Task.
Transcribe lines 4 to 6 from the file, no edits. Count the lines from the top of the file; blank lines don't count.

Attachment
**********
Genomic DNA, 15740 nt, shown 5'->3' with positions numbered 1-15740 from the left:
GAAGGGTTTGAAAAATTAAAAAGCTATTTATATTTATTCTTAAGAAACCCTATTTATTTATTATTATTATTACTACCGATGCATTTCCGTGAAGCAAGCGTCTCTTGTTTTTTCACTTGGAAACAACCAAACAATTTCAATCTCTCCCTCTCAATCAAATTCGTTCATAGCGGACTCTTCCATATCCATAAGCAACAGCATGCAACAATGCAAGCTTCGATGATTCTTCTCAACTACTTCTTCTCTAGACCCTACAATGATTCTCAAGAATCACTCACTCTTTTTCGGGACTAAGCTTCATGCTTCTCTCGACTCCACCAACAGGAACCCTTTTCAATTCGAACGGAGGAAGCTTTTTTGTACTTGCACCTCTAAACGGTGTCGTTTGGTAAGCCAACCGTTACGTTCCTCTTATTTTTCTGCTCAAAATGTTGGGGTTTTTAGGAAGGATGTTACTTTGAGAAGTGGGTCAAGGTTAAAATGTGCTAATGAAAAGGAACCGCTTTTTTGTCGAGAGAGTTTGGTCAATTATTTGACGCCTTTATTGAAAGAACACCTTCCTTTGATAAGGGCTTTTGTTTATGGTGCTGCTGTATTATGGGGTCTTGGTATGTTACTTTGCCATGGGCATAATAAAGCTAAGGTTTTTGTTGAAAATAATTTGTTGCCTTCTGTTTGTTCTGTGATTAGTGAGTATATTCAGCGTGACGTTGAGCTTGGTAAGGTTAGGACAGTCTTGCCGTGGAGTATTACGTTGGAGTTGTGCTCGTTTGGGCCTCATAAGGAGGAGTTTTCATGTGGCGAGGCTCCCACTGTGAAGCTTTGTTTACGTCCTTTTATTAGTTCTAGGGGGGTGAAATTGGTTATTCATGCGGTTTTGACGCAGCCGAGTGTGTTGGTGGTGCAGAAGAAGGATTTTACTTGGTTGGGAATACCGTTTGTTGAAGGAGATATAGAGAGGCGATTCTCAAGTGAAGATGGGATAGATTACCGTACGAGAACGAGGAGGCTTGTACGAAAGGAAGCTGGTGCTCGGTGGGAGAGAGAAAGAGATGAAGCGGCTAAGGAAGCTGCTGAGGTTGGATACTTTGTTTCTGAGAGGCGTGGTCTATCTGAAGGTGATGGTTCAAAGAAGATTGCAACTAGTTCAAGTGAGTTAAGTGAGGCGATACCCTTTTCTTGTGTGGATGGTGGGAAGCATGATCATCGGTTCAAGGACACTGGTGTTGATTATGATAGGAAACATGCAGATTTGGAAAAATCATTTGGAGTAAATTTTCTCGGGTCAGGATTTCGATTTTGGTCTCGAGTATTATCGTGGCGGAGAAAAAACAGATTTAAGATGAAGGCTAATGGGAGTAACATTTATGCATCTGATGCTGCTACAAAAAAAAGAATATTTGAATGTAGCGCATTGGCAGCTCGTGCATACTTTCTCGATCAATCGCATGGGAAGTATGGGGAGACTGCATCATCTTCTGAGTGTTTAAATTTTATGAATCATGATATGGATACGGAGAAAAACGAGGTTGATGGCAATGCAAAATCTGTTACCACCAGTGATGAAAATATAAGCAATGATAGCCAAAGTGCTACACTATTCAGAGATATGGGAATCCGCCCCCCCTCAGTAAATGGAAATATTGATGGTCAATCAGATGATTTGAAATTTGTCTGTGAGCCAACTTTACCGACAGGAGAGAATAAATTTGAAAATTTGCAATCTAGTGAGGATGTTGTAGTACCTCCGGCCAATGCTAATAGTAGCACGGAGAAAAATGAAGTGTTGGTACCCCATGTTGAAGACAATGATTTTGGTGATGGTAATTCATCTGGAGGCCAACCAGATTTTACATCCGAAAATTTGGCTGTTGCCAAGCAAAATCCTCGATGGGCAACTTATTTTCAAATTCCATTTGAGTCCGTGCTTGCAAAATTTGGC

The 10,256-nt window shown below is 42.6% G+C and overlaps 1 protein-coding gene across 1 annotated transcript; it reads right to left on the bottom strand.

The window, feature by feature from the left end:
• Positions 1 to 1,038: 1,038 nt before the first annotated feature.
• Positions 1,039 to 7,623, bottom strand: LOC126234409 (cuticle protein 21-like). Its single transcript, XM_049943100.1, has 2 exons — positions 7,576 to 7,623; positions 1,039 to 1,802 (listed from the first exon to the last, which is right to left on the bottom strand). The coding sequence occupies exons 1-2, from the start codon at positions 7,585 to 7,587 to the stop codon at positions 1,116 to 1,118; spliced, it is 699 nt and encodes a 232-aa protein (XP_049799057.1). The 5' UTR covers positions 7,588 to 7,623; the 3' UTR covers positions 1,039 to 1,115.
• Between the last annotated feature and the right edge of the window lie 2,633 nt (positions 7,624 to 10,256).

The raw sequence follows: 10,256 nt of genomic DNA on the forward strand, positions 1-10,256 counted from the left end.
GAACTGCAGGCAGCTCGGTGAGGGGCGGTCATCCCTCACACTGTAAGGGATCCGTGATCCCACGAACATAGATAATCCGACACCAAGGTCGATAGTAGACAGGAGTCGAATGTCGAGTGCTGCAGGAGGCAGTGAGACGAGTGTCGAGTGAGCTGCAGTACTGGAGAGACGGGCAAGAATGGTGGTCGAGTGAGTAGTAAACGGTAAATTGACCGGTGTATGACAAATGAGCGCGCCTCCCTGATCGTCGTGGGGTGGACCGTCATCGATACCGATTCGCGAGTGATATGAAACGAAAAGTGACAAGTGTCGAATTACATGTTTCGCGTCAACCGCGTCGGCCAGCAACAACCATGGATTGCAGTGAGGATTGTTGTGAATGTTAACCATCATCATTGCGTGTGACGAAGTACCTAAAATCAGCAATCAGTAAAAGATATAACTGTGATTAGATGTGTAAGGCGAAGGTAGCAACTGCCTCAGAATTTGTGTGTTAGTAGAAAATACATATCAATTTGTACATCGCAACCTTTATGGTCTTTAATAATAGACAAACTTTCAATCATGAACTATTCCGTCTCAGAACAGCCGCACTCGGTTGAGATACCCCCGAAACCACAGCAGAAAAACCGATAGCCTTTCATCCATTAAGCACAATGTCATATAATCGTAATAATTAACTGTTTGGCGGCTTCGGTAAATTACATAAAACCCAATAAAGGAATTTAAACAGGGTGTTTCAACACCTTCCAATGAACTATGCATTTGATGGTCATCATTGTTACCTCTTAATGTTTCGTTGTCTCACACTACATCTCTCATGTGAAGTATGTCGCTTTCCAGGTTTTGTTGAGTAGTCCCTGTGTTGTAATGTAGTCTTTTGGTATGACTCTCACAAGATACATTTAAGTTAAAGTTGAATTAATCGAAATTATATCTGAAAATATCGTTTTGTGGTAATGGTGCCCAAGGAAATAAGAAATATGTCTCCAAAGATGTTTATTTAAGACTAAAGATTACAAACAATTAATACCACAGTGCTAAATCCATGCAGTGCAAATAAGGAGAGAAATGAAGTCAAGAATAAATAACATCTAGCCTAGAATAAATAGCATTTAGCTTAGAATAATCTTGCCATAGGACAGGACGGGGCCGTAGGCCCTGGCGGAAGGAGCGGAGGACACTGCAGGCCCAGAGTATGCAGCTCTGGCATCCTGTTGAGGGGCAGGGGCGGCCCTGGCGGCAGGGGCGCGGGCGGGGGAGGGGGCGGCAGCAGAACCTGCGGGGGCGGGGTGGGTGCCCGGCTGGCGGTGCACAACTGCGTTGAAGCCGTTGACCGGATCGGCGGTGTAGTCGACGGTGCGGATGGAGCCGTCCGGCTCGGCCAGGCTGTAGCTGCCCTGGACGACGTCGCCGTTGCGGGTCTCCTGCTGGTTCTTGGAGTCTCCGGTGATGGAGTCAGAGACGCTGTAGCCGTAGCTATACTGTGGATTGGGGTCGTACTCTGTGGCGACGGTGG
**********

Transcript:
The window, feature by feature from the left end:
• Positions 1 to 1,038: 1,038 nt before the first annotated feature.
• Positions 1,039 to 7,623, bottom strand: LOC126234409 (cuticle protein 21-like). Its single transcript, XM_049943100.1, has 2 exons — positions 7,576 to 7,623; positions 1,039 to 1,802 (listed from the first exon to the last, which is right to left on the bottom strand). The coding sequence occupies exons 1-2, from the start codon at positions 7,585 to 7,587 to the stop codon at positions 1,116 to 1,118; spliced, it is 699 nt and encodes a 232-aa protein (XP_049799057.1). The 5' UTR covers positions 7,588 to 7,623; the 3' UTR covers positions 1,039 to 1,115.